Idaho Statutes

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33-6202.  legislative findings and purpose. (1) The legislature finds that there are "inherent differences between men and women," and that these differences "remain cause for celebration, but not for denigration of the members of either sex or for artificial constraints on an individual’s opportunity," United States v. Virginia, 518 U.S. 515, 533 (1996);
(2)  These "inherent differences" range from chromosomal and hormonal differences to physiological differences;
(3)  Men generally have "denser, stronger bones, tendons, and ligaments" and "larger hearts, greater lung volume per body mass, a higher red blood cell count, and higher haemoglobin," Neel Burton, The Battle of the Sexes, Psychology Today (July 2, 2012);
(4)  Men also have higher natural levels of testosterone, which affects traits such as hemoglobin levels, body fat content, the storage and use of carbohydrates, and the development of type 2 muscle fibers, all of which result in men being able to generate higher speed and power during physical activity, Doriane Lambelet Coleman, Sex in Sport, 80 Law and Contemporary Problems 63, 74 (2017) (quoting Gina Kolata, Men, Women and Speed. 2 Words: Got Testosterone?, N.Y. Times (Aug. 21, 2008));
(5)  The biological differences between females and males, especially as it relates to natural levels of testosterone, "explain the male and female secondary sex characteristics which develop during puberty and have lifelong effects, including those most important for success in sport: categorically different strength, speed, and endurance," Doriane Lambelet Coleman and Wickliffe Shreve, "Comparing Athletic Performances: The Best Elite Women to Boys and Men," Duke Law Center for Sports Law and Policy;
(6)  While classifications based on sex are generally disfavored, the Supreme Court has recognized that "sex classifications may be used to compensate women for particular economic disabilities [they have] suffered, to promote equal employment opportunity, [and] to advance full development of the talent and capacities of our Nation’s people," United States v. Virginia, 518 U.S. 515, 533 (1996);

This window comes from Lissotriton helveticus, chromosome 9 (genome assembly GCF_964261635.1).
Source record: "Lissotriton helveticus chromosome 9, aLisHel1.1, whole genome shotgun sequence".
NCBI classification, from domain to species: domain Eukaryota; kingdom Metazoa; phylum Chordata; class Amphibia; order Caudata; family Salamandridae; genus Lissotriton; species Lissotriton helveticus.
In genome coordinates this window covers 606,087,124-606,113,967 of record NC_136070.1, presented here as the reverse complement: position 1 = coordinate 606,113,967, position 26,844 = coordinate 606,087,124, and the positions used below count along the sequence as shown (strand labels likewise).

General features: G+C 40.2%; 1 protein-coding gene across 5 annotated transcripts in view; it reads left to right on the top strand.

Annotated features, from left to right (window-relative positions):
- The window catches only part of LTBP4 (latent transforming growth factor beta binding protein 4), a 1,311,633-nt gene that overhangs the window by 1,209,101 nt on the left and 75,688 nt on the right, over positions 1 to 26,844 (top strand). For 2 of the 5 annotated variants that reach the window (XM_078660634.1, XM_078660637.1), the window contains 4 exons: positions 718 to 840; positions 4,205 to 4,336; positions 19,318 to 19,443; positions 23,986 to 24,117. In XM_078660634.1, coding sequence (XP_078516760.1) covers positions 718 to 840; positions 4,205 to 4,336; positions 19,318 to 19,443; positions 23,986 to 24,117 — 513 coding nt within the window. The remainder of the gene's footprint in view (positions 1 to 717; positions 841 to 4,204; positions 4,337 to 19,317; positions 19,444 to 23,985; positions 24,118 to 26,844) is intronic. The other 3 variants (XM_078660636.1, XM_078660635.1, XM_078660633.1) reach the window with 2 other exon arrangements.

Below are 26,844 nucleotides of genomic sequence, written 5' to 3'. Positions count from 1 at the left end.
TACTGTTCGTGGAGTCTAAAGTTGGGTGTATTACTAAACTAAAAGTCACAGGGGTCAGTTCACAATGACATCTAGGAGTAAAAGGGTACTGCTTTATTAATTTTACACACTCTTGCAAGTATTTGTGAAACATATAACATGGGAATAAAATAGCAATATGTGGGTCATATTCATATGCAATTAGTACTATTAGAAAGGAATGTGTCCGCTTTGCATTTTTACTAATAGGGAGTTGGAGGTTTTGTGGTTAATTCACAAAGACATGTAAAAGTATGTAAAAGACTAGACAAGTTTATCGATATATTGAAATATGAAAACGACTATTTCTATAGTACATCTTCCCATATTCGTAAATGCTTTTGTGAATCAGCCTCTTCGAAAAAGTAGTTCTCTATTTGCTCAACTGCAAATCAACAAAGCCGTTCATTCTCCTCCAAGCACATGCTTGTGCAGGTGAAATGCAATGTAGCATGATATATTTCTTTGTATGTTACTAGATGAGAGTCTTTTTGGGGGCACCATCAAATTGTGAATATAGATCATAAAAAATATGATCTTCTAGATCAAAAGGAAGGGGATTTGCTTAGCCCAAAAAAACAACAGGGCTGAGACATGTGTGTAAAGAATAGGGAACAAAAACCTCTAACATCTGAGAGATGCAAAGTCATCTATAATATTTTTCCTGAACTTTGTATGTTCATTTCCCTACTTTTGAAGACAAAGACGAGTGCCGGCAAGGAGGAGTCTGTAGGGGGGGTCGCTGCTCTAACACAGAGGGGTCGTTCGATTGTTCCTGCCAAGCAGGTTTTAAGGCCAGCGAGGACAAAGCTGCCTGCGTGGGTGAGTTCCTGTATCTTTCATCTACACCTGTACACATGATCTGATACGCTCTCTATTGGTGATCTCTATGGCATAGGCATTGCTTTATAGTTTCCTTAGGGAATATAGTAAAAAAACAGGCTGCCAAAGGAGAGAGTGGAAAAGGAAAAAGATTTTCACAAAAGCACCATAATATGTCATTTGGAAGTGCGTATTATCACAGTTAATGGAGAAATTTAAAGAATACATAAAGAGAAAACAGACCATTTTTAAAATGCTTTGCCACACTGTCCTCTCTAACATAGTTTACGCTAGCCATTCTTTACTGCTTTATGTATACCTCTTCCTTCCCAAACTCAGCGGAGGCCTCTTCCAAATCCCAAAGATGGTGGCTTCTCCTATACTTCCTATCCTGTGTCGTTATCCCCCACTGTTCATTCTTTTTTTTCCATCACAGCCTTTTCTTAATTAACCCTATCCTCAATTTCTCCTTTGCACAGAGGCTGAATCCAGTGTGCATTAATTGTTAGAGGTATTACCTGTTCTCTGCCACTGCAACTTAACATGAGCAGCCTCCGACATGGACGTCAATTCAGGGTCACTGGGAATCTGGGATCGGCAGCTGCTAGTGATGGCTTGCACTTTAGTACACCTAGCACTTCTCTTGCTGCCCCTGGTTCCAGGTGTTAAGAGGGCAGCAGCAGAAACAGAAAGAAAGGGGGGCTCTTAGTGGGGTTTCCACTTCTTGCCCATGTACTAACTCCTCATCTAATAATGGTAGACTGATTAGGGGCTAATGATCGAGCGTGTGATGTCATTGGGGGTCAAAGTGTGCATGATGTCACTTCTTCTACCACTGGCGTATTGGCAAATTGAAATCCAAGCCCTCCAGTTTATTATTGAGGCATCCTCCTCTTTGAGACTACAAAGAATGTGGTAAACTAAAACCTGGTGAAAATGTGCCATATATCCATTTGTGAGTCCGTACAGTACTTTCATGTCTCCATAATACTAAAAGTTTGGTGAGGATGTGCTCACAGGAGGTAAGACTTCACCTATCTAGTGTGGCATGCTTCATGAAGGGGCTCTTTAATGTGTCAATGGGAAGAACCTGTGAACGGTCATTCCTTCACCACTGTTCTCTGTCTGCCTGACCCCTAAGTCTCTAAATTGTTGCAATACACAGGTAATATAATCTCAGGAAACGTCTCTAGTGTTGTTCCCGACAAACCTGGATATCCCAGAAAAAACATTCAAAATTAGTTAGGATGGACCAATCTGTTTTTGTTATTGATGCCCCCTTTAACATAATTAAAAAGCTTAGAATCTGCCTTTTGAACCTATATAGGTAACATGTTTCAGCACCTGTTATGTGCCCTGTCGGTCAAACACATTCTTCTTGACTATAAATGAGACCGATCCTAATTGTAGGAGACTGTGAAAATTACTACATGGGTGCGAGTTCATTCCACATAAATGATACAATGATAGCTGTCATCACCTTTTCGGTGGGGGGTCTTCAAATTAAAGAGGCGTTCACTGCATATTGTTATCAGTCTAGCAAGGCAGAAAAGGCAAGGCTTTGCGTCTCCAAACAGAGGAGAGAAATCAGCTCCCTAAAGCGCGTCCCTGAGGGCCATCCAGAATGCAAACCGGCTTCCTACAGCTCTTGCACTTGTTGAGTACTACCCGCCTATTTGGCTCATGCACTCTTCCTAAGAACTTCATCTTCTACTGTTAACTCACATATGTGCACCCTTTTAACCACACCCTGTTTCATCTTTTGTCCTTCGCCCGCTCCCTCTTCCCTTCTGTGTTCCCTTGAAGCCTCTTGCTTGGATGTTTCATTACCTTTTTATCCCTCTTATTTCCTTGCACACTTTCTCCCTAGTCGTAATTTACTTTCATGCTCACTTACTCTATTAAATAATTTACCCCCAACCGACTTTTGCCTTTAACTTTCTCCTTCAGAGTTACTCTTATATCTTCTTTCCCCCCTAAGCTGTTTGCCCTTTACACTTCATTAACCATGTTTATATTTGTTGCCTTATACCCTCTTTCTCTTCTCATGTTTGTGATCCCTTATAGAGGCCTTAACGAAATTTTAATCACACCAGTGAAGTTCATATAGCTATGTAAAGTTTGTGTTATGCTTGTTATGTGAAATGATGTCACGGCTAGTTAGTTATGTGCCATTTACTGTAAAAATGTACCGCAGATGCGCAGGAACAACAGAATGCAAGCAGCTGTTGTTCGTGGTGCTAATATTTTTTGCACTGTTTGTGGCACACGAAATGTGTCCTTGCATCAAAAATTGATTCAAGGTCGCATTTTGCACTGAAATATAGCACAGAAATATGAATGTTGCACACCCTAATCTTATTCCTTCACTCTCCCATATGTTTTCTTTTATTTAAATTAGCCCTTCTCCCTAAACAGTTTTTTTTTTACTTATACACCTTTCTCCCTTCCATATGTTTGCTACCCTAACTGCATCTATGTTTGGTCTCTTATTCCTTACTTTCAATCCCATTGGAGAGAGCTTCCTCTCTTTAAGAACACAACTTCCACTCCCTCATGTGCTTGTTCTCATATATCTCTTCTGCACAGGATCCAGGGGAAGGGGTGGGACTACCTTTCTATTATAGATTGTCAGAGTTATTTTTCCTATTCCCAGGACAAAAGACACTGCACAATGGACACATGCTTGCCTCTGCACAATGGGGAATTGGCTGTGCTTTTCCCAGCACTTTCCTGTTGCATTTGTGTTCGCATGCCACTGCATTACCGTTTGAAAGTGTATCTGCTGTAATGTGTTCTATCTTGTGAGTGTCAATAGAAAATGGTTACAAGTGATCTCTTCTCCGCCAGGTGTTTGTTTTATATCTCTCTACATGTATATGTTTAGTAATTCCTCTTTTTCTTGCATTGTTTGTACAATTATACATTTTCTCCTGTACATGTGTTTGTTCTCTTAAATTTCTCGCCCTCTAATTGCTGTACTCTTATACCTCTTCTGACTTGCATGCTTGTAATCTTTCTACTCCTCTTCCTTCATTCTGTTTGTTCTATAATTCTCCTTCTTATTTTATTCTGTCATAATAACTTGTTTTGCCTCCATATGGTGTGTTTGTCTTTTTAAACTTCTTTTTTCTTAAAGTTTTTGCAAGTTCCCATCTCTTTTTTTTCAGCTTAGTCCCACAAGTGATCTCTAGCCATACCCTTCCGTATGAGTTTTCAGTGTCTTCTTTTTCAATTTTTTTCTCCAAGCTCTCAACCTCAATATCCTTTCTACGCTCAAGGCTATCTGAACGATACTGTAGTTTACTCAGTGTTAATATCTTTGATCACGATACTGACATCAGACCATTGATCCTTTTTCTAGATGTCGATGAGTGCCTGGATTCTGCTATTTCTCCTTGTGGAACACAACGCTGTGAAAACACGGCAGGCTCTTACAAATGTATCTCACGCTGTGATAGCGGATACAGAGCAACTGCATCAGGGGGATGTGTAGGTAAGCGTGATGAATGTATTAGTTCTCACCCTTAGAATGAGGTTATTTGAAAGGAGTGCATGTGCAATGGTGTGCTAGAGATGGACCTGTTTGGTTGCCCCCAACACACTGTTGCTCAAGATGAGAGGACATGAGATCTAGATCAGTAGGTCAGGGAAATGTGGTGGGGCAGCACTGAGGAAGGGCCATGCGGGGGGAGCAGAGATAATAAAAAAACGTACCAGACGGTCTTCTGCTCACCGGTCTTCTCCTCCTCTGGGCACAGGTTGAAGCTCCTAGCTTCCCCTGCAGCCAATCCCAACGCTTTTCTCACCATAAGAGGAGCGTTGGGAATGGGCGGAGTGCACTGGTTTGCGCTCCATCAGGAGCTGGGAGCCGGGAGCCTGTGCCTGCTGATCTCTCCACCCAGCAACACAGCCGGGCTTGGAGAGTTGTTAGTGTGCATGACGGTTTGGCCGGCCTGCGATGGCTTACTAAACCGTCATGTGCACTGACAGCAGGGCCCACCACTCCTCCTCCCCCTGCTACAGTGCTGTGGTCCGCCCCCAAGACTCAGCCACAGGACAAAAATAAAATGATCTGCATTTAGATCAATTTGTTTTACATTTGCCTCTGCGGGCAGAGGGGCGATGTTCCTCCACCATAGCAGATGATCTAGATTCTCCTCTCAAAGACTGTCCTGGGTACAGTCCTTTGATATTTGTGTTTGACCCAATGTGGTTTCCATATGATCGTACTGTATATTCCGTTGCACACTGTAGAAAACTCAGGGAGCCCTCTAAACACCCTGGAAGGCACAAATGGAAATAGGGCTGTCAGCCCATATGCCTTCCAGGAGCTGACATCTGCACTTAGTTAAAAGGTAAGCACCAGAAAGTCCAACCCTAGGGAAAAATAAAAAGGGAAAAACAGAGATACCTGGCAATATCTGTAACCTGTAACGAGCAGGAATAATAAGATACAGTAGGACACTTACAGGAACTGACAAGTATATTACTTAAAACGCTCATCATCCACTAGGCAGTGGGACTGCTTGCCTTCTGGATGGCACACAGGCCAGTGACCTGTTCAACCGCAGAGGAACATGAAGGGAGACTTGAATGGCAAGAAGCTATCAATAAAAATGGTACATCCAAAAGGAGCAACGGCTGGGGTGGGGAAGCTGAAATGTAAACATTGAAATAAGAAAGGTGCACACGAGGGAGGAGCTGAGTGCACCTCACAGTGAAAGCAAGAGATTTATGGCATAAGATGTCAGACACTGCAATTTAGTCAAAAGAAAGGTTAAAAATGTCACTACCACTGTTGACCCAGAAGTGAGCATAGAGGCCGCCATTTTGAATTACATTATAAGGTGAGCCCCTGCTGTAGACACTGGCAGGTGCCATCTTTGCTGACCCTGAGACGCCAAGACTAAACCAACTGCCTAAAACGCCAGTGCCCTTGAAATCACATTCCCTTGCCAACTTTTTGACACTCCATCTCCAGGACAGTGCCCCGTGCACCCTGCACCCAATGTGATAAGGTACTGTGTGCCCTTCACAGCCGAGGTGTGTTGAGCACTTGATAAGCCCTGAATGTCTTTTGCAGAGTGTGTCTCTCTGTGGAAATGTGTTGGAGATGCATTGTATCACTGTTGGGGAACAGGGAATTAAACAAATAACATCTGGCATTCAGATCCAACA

(7)  One place where sex classifications allow for the "full development of the talent and capacities of our Nation’s people" is in the context of sports and athletics;
(8)  Courts have recognized that the inherent, physiological differences between males and females result in different athletic capabilities. See e.g. Kleczek v. Rhode Island Interscholastic League, Inc., 612 A.2d 734, 738 (R.I. 1992) ("Because of innate physiological differences, boys and girls are not similarly situated as they enter athletic competition."); Petrie v. Ill. High Sch. Ass’n, 394 N.E.2d 855, 861 (Ill. App. Ct. 1979) (noting that "high school boys [generally possess physiological advantages over] their girl counterparts" and that those advantages give them an unfair lead over girls in some sports like "high school track");
(9)  A recent study of female and male Olympic performances since 1983 found that, although athletes from both sexes improved over the time span, the "gender gap" between female and male performances remained stable. "These suggest that women’s performances at the high level will never match those of men." Valerie Thibault et al., Women and men in sport performance: The gender gap has not evolved since 1983, 9 Journal of Sports Science and Medicine 214, 219 (2010);
(10) As Duke Law professor and All-American track athlete Doriane Coleman, tennis champion Martina Navratilova, and Olympic track gold medalist Sanya Richards-Ross recently wrote: "The evidence is unequivocal that starting in puberty, in every sport except sailing, shooting, and riding, there will always be significant numbers of boys and men who would beat the best girls and women in head-to-head competition. Claims to the contrary are simply a denial of science," Doriane Coleman, Martina Navratilova, et al., Pass the Equality Act, But Don’t Abandon Title IX, Washington Post (Apr. 29, 2019);
(11) The benefits that natural testosterone provides to male athletes is not diminished through the use of puberty blockers and cross-sex hormones. A recent study on the impact of such treatments found that even "after 12 months of hormonal therapy," a man who identifies as a woman and is taking cross-sex hormones "had an absolute advantage" over female athletes and "will still likely have performance benefits" over women, Tommy Lundberg et al., "Muscle strength, size and composition following 12 months of gender-affirming treatment in transgender individuals: retained advantage for the transwomen," Karolinksa Institutet (Sept. 26, 2019); and
(12) Having separate sex-specific teams furthers efforts to promote sex equality. Sex-specific teams accomplish this by providing opportunities for female athletes to demonstrate their skill, strength, and athletic abilities while also providing them with opportunities to obtain recognition and accolades, college scholarships, and the numerous other long-term benefits that flow from success in athletic endeavors.

[33-6202, added 2020, ch. 333, sec. 1, p. 967.]

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